SIS – What is the Schengen Information System
- Posted on 10 Dec, 2020
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The SIS database assists in law enforcement and border control to keep Europe safer
December 2020 - The Schengen Information System, which has been upgraded to a newer version (SIS II), is governmental database that Schengen Travel Zone nations have access to. This database is designed to enhance existing security measures by maintaining identification information on individuals and entities. New improvements are ongoing, and the system is expected to be fully upgraded by 2021.
What is the main purpose of the Schengen Information System?
The SIS stores security data as dictated by the legislation in each member country.
SIS secures data, and each member country has their own legislation regarding the type of information that is stored.
According to europa.eu, the official website of the European Union, “As people and goods can move in the Schengen Area without being checked at internal borders, SIS is used by security officials to help keep people safe and counter cross-border crime.”
Individuals and entities, including names, aliases, and criminal records, are maintained as part of the database so that law enforcement in member countries can identify security risks. SIS can help mitigate:
- Human trafficking
- Child abduction
Since its inception, member states have made increasing use, including a 20% increase from 2017-2018.
Alerts can be issued regarding people and goods, and there were approximately 267,000 alert ‘hits’ as of 2018.
As of 2018, more than 250,000 alerts had been registered. Some alerts were related to irregular migration, while others involved potential human trafficking and other major crimes.
SIS is also used to broadcast news alerts in order to share information major crimes and other types of security risks. Alerts can also include information related to missing firearms/weapons, banknotes, and missing objects such as vehicles.
Information on ‘vulnerable’ individuals and persons of interest is maintained, but data protection is also of very high importance to the European Council.
What does the word Schengen mean?
The Schengen Travel Zone (sometimes called the Schengen Zone or Schengen Area) is an economic and trade association composed of 26 countries in Europe. The historic 1985 Schengen Agreement was signed by France, Germany, the Netherlands, Luxemburg, and Belgium in Schengen, Luxemburg.
This agreement set the course for open European borders and unified travel agreements that we know today. This early treaty also made steps toward enhanced immigration policies.
Since 1985, the Schengen Area has expanded significantly to include most members of the European Union as well as additional European Free Trade Agreement members.
The European Travel Information and Authorization System (ETIAS), which is scheduled to launch in late 2022, will be used as a partner to SIS as a way to further strengthen the external border of the Schengen Travel Zone as well as internal borders.
What countries are in the Schengen Area?
Of the 26 member countries, 22 are considered full members of the European Union, including Spain, Sweden, Hungary, Italy, Finland, Czech Republic, and Portugal to name a few. The five original members of the 1985 agreement (Belgium, France, Germany, Luxemborg and the Netherlands) are still part of the Schengen Zone, which also includes Austria, Denmark, Estonia, Greece, Latvia, Lithuania, Malta, Poland, Slovakia, and Slovenia.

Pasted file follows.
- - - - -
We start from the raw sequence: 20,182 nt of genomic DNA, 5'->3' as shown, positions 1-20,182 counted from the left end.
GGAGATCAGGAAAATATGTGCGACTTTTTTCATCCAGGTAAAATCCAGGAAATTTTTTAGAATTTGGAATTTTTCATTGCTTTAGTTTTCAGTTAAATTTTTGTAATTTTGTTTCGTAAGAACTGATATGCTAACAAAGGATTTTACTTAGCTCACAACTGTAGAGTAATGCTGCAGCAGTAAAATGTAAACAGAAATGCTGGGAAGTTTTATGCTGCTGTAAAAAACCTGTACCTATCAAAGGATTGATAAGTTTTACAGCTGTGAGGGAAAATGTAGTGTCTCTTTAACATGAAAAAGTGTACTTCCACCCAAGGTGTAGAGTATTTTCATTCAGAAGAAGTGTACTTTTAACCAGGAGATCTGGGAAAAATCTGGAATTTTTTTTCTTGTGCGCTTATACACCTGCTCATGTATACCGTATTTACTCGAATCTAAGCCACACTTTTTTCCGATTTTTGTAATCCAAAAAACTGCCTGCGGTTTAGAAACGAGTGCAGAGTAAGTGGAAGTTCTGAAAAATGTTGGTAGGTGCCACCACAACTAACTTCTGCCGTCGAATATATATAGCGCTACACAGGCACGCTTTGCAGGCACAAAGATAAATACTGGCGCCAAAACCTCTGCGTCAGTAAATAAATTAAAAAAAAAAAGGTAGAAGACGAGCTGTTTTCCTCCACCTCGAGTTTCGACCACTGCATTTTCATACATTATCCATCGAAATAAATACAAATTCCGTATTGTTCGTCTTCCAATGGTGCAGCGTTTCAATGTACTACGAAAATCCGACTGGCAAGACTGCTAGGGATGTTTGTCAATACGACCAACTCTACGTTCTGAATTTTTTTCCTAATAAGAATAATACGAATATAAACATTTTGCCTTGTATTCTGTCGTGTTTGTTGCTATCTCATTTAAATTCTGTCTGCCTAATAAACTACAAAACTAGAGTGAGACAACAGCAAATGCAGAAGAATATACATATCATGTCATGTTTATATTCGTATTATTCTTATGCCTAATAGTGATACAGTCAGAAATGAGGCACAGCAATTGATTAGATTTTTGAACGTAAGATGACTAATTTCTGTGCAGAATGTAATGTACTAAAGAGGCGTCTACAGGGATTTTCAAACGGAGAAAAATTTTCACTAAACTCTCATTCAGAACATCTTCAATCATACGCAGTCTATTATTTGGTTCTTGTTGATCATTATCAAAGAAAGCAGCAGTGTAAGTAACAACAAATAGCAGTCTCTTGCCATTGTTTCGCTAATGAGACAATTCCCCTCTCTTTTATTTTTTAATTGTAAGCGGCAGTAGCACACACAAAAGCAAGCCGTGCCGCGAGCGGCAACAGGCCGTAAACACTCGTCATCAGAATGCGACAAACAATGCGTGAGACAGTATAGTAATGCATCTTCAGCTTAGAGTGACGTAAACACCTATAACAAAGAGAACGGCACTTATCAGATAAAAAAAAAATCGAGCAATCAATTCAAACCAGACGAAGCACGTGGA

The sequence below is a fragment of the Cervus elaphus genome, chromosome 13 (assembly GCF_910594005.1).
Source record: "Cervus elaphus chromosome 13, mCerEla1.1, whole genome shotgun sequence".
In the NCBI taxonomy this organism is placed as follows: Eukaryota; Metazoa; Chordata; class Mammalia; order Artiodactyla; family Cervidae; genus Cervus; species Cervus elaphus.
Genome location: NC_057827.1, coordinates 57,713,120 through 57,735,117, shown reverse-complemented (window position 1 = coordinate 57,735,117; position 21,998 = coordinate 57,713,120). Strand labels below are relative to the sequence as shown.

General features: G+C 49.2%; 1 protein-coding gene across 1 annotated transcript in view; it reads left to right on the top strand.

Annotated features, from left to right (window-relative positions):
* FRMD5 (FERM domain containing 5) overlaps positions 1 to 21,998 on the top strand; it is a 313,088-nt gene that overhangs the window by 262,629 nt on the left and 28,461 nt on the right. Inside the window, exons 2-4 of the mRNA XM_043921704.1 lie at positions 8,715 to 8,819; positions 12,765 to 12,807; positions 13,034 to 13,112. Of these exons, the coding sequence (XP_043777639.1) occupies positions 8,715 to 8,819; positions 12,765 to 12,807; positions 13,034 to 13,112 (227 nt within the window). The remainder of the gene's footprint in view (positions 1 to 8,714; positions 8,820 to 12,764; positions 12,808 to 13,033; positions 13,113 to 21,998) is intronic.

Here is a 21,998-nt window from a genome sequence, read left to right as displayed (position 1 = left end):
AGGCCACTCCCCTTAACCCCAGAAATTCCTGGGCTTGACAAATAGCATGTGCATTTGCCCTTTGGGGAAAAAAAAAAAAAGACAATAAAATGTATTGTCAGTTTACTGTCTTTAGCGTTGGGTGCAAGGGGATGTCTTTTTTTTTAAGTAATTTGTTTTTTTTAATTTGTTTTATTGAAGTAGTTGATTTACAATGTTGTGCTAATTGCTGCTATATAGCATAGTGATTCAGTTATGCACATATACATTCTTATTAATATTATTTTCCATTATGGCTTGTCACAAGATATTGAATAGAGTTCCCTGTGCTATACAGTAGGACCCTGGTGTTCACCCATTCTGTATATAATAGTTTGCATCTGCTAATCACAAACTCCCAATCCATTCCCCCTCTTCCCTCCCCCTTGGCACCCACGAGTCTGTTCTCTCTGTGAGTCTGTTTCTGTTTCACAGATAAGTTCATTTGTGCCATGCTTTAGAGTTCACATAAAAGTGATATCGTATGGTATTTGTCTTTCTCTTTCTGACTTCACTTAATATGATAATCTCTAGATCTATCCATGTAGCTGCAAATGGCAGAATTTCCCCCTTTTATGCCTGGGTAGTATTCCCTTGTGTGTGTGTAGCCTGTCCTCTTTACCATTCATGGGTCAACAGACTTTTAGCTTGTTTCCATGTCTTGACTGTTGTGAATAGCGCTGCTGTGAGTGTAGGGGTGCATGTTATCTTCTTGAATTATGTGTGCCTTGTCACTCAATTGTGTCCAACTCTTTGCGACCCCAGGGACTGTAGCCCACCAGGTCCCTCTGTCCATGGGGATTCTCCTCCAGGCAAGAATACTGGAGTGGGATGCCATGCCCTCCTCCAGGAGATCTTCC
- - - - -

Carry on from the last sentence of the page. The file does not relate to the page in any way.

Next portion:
Iceland, Norway, Lichtenstein, and Switzerland are not members of the European Union; however, they are members of the European Free Trade Agreement and thus share open border policies regarding travel and immigration.
San Marino, Vatican City, Andorra, and Monaco are considered part of the area and also maintain the open border policy. Croatia, Cyprus, Bulgaria, and Romania are expected to fully join the association in the coming years.
Is the SIS system new?
The Schengen Information System (SIS) has existed in some form since 1995. The system was updated in 2001, and SIS II came into force in 2013, which introduced more robust technology.
The latest updates are expected to become fully functional in 2021, and the amount of information collected has continued to grow. Member states made more than 6 billion searches in 2018 alone. Fingerprint identification has also been integrated into the system, making identification easier and faster.
When did the European Council update the SIS system?
The most recent update is actually ongoing until 2021, but the European Council has been making continuous updates since it was initiated in 1995.
The most recent update increases operational functionality while also making the data protection and security screening more robust. As the system has increased in capability, so too has the data storage requirements.
The system will be capable of issuing a wider variety of alerts, and ETIAS, the European Travel Information and Authorization system will create an added layer of sophistication and identity control. With ETIAS, visa-free travel will still be possible, but all travelers will be required to submit identification information that will be processed to identify potential security risks.
SIS and ETIAS increase security while allowing for easy travel
The Schengen Information System, when combined with ETIAS (The European System for Travel Authorization), will help European border agents and law enforcement identify security risks quickly while allowing passengers easy entry and exit from the Schengen Zone. ETIAS is scheduled to initiate in late 2022 and will be a mandatory travel document (electronic) for travelers from 61 countries.